Department of Molecular & Human Genetics
Dr. Ira received the award for his contributions to the study of mechanisms of DNA recombination. DNA recombination is a fundamental cellular process essential for life in higher eukaryotes. Homologous recombination is a driving force in evolution by generating new combinations of alleles and repairing DNA gaps and chromosomal breaks. This topic is at the center of modern understanding of genomic instability which promotes cancer. It is now recognized that fundamental mechanisms of recombinatorial repair are highly conserved across species, making studies such as that done in yeast by Dr. Ira translatable to human.
Dr. Ira's laboratory identified enzymes that are responsible for the initial stage of DNA recombination, the removal of one of the two DNA strands at a broken DNA end. This forms single-stranded DNA (ssDNA) which is essential for DNA repair and cell cycle checkpoint control. Previously, eukaryotic enzymes for this process were unknown. Using a combination of genetics and high-resolution in-vivo biochemical approaches, Dr. Ira's lab identified several enzymes with redundant activities that form ssDNA at DNA breaks. The enzymes responsible for processing DNA ends have homologs in humans and two of them were demonstrated to play a similar role in human cells. Deficiency in the activity of these enzymes leads to dramatic human disorders such as Nijmegen breakage syndrome, ataxia telangiectasia, and Bloom syndrome.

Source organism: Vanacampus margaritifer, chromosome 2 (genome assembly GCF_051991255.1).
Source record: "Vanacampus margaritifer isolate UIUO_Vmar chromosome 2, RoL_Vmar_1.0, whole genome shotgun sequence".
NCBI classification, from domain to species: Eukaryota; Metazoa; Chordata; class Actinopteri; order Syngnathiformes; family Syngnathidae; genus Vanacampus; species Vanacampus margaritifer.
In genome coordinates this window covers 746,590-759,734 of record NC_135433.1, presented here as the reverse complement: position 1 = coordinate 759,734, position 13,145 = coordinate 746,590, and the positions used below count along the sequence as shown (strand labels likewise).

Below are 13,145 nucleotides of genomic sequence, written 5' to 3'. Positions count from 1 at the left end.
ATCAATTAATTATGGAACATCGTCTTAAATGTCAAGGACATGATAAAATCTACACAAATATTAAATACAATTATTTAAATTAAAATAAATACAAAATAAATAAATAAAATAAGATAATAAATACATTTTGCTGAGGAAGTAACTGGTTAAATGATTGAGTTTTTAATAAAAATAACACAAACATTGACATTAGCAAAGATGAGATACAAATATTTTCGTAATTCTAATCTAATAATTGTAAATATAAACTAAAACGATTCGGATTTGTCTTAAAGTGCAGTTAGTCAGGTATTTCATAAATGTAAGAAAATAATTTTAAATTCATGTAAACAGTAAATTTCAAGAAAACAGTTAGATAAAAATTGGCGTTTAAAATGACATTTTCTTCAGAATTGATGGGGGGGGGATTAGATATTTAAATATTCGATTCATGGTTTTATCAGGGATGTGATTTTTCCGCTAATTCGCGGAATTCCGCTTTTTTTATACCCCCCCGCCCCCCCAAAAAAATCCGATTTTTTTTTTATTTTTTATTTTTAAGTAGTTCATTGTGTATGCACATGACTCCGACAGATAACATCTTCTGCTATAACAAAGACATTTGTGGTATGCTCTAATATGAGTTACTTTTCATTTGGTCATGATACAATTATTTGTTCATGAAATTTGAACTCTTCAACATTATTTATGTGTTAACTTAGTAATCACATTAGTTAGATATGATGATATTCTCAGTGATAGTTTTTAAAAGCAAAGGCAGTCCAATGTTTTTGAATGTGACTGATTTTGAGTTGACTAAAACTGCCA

Identification of the enzymes responsible for generating ssDNA at DNA damage sites opens the possibility of studying how cells regulate the choice of different DNA repair pathways and why cells possess multiple redundant pathways to generate ssDNA.
Dr. Ira's nomination was based on the following publications:
Zhu Z, Chung WH, Shim EY, Lee SE, Ira G. Sgs1 helicase and two nucleases Dna2 and Exo1 resect DNA double-strand break ends. Cell 2008 134(6): 981-94.
Nature 2008 455:740-1.
Genes and Development 2008 22:2903-7.
Cell 2009 137:807-10.